Or consider Keywest and my situations. Say you have 50% equity. If you sold half your properties you would have 100% equity and a super positive yield. Conclusion = not a ponzi.

Bubble is the word you are looking for, not Ponzi.

Asset bubble: When the prices of securities or other assets rise so sharply and at such a sustained rate that they exceed valuations justified by fundamentals, making a sudden collapse likely - at which point the bubble "bursts".

Ponzi: a fraudulent investment operation where the operator, an individual or organization, pays returns to its investors from new capital paid to the operators by new investors, rather than from profit earned through legitimate sources.

There is legitimate profit to be made in property through positively geared rentals generating yield.

With rental yields at only 4.5%, banks should not be lending to investors at only 50% equity.
A prudent bank would look at the breakdown of the yield as follows:
- 1.5% for rates, insurance, maintenance, etc,
- 1.5% for interest payments
- 0.8% capital repayment (to support a 20 year loan)
- 0.7% for tax
With that breakdown, an LVR of only 30% can be supported (requiring 70% equity), equivalent to a DTI limit of 6.5 or so).
Any lending beyond that LVR is not for investing, but to support speculation.
However, as far as I can see, there are no prudent banks in NZ.
For that reason we need the RBNZ to bring in the DTI limit, at about 6 or so, to prevent speculative borrowing by speculators.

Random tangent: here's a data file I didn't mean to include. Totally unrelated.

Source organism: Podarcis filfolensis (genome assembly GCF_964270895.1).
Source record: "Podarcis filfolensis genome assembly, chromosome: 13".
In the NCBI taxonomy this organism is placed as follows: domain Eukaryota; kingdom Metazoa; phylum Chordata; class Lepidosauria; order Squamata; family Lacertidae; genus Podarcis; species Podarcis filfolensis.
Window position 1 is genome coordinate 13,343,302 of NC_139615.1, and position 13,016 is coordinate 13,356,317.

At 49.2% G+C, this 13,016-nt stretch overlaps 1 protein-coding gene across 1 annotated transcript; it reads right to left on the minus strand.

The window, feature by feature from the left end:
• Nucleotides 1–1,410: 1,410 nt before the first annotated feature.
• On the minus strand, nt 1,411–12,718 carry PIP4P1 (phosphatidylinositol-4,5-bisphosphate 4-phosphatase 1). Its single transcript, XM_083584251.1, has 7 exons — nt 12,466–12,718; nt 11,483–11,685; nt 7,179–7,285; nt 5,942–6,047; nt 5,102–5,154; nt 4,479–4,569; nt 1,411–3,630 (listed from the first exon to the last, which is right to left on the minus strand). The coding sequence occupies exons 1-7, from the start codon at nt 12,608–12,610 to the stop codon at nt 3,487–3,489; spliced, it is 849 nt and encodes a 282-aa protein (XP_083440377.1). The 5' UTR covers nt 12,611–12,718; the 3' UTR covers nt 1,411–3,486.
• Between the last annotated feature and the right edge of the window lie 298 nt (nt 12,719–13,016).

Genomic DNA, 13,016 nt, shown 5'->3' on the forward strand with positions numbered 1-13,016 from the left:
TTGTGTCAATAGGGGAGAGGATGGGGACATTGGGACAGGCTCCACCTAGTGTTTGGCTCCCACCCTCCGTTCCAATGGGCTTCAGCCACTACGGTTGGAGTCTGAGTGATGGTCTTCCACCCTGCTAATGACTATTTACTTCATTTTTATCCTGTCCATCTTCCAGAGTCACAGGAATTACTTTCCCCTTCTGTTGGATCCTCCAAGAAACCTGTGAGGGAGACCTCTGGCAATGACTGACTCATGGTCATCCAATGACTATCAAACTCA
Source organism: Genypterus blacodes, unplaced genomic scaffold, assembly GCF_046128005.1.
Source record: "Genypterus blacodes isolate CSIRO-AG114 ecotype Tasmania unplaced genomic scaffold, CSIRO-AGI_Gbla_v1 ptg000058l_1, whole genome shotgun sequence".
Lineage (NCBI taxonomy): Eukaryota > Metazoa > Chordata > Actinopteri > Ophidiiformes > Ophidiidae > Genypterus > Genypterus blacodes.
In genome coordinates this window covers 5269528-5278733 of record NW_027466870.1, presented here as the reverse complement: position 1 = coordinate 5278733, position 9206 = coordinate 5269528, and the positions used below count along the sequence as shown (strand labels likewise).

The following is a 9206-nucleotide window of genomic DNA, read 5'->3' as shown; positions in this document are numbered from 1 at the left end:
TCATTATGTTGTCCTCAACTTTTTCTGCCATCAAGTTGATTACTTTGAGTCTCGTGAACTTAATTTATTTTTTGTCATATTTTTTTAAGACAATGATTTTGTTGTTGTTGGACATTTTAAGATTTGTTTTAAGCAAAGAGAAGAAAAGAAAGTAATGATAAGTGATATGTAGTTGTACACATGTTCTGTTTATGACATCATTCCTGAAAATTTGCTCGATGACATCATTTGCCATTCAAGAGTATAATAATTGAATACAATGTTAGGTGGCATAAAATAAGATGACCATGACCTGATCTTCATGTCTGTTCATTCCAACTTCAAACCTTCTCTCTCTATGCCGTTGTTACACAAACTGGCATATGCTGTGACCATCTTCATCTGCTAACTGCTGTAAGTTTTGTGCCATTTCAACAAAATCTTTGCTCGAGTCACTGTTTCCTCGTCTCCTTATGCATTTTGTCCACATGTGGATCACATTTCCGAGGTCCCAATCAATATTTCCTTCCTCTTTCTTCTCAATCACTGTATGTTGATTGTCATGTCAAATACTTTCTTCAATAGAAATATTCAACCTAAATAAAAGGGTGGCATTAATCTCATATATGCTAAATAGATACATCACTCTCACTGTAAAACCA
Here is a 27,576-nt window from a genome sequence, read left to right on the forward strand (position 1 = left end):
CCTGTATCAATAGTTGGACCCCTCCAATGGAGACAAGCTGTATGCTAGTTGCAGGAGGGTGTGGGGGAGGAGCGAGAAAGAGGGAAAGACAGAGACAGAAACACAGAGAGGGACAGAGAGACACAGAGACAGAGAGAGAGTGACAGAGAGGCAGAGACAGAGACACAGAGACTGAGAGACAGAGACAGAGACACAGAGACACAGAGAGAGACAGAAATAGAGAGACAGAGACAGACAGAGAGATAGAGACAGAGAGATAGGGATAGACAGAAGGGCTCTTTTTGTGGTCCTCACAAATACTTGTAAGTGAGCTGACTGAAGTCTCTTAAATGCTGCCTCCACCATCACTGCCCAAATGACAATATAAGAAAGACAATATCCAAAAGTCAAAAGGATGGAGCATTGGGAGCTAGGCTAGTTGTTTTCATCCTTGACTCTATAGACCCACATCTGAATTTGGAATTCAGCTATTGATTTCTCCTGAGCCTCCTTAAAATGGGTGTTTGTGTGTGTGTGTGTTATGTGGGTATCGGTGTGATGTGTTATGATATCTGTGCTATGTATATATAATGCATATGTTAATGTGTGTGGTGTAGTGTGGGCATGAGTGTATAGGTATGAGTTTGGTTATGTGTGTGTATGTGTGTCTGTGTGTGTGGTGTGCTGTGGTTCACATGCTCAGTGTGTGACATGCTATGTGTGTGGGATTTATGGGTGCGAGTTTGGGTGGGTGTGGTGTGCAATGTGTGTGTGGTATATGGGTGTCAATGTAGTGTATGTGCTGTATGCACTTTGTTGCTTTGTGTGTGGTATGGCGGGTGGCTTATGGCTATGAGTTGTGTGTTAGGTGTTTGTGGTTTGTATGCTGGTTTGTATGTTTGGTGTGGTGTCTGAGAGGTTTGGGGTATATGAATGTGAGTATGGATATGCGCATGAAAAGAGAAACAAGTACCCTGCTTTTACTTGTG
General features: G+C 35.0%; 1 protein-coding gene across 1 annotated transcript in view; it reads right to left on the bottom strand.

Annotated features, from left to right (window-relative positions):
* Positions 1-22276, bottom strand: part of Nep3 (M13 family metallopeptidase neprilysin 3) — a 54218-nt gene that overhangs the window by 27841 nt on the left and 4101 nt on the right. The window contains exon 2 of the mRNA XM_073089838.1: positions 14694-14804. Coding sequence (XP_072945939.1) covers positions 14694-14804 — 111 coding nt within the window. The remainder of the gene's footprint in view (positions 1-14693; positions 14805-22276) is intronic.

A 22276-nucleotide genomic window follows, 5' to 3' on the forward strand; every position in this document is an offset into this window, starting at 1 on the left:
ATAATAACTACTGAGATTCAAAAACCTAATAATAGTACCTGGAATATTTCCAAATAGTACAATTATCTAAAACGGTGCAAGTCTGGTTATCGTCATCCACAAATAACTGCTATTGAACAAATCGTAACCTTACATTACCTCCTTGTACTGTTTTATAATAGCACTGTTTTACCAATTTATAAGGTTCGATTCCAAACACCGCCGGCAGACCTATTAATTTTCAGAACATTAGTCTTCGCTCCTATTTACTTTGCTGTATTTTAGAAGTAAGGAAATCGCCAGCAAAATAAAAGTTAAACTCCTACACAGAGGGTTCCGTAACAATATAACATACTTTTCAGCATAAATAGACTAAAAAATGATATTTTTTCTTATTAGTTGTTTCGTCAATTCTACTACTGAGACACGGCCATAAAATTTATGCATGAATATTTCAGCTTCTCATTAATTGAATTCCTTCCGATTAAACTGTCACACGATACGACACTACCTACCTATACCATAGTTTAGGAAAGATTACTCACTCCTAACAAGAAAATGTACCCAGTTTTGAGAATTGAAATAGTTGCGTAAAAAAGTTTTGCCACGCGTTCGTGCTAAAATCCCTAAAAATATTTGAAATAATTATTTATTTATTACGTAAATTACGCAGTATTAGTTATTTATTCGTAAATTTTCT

Banks look carefully at other income sources as well. A couple, both earning high salaries, have good borrowing power. Expecting houses to go up at the rate of inflation is not really speculation - you haven't factored that. People will be putting money into their rental properties or rearranging them over the years so that they are positive yielding upon retirement.

Banks should look at investment proposal on a standalone basis, they should not be enablers of negative gearing. For that reason, income of the owners should be irrelevant in the bank's consideration of the proposal.
The willingness of banks to consider other income is yet another institutional bias in favour of investors over FHBs. That bias has huge efficiency costs borne by would be FHBs who miss out on owning because of this bias.

It is common for property in NZ to be negatively yielding.

Yes it is but if you shifted all the property owners assets into the rental properties then it would be positive. The banks know this and lend out on this understanding.

Ponzi schemes use investors capital to pay out interest while earning no income while the operator lives the high life whilst Landlords use rental income and live frugally. If the rental income doesn't quite cover it it is usually not a lot extra. The amount that has to be added is much less then the low rate of inflation we have. Let's say 1% inflation (property actually much higher!) on 600K property equals $6000. Landlord has to inject $200 a month which is $2400 a year. Conclusion = not a ponzi.

Although definitely a bubble as evidenced by the equivalent house prices in other areas with similar salaries (Wellington) are half what they are in Auckland.

Although i might add, anyone who has been commenting on this website complaining of high house prices for the past few years and did not enter the property market waiting for a collapse may indeed feel like a Ponzi victim....but that was self fulfilling rather than based on any actual "real" Ponzi activities. A victim figures on the bottom right quadrant and i do urge you to step left or up for your own good.


Quick...switch to another commodity, drying up.

Chinese all in, but smells fishy to me.


Then Google..garlic price bubble

Days to the General Election: 26
See Party Policies here. Party Lists here.